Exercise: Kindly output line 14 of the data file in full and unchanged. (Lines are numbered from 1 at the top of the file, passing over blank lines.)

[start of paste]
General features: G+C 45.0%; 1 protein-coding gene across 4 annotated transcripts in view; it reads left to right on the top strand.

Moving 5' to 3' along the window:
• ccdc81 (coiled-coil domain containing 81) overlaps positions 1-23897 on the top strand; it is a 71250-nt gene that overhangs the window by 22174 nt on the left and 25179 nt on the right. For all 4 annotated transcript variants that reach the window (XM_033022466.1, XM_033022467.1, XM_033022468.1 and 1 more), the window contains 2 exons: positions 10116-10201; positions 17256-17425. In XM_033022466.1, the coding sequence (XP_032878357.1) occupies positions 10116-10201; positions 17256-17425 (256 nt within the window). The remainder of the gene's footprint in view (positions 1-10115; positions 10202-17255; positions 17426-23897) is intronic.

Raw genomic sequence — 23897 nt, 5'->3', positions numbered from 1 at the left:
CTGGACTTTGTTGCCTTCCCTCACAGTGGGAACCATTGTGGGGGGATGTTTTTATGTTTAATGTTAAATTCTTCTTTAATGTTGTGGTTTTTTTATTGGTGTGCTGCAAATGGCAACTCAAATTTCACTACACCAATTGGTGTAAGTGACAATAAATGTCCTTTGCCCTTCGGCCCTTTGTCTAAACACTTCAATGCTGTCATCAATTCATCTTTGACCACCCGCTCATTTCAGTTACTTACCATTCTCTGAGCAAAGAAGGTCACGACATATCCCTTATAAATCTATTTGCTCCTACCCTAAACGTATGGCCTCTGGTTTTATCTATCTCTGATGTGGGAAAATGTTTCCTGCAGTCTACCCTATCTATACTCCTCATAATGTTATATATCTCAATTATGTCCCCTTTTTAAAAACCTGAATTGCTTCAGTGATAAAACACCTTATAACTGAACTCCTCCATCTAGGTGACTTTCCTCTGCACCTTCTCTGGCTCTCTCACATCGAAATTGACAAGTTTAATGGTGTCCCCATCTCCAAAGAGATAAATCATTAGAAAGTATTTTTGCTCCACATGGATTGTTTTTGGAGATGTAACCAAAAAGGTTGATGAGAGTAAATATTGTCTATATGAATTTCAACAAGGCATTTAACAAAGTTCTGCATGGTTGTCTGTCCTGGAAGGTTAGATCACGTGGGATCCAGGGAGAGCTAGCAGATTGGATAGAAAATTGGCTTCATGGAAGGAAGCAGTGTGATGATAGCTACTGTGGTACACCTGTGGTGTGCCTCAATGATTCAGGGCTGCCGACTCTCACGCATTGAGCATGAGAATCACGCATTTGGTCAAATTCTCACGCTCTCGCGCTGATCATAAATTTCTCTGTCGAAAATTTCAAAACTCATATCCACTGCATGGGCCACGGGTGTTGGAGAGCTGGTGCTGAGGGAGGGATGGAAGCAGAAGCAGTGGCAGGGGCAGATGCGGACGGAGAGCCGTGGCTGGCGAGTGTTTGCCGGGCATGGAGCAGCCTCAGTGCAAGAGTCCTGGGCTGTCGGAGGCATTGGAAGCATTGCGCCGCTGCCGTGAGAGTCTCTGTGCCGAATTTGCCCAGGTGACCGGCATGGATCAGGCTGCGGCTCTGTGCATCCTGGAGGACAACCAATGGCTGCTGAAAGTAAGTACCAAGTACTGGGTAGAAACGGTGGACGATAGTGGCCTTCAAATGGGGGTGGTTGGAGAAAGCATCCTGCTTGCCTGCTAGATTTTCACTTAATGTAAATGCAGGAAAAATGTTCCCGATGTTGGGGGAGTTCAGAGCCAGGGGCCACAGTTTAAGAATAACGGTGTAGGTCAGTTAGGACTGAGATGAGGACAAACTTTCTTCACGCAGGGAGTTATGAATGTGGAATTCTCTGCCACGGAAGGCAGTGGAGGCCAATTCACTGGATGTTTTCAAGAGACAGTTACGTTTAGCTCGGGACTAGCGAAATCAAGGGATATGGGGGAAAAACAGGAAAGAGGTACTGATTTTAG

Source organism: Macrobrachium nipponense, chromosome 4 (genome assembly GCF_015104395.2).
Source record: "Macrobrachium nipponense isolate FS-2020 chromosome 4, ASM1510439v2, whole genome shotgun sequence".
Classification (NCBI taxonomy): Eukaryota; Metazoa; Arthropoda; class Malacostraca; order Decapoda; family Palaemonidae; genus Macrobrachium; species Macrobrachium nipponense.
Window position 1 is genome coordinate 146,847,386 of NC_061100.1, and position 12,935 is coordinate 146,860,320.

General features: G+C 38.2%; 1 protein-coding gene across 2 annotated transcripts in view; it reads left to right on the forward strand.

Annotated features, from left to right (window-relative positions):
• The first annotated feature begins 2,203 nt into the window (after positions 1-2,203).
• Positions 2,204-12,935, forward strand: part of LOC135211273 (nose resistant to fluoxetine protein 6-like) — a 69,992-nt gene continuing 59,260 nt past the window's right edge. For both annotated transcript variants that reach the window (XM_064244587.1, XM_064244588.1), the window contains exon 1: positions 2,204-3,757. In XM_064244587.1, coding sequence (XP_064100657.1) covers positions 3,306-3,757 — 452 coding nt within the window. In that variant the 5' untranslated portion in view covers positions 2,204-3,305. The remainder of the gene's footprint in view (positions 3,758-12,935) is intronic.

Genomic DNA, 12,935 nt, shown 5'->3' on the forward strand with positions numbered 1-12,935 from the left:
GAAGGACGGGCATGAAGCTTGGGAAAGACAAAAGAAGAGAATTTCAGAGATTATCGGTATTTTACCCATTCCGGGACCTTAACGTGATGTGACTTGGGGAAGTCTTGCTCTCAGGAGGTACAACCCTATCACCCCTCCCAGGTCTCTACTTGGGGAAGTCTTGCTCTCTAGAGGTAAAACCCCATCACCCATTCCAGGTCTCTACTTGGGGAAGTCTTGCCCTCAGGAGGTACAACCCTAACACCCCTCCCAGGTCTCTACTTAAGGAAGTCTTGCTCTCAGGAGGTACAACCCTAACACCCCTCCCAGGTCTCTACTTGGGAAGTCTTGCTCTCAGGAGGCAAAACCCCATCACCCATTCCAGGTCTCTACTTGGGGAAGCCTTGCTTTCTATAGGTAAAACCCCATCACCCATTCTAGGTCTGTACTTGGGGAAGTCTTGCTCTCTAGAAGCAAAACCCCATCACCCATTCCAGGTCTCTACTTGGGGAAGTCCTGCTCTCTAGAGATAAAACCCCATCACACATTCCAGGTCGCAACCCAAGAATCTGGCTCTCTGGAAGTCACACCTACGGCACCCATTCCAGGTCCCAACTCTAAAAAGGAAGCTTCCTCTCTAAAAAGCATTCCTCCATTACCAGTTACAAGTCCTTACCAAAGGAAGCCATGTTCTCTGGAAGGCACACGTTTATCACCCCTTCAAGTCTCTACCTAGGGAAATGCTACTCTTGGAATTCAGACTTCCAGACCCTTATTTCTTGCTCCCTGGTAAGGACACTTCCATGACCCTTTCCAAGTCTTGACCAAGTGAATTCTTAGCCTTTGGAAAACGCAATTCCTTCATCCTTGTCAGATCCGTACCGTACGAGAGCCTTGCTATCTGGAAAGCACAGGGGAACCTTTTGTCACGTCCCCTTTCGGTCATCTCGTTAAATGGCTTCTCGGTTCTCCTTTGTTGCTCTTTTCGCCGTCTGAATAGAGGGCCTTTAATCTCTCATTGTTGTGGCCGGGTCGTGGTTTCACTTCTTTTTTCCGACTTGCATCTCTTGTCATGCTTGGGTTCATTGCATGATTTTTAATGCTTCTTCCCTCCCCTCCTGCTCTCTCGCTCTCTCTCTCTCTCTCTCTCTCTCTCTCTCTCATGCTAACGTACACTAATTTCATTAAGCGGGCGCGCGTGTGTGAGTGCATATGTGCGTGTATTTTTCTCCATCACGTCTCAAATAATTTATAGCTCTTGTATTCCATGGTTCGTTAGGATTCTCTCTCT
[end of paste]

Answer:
Genomic DNA, 12,935 nt, shown 5'->3' on the forward strand with positions numbered 1-12,935 from the left: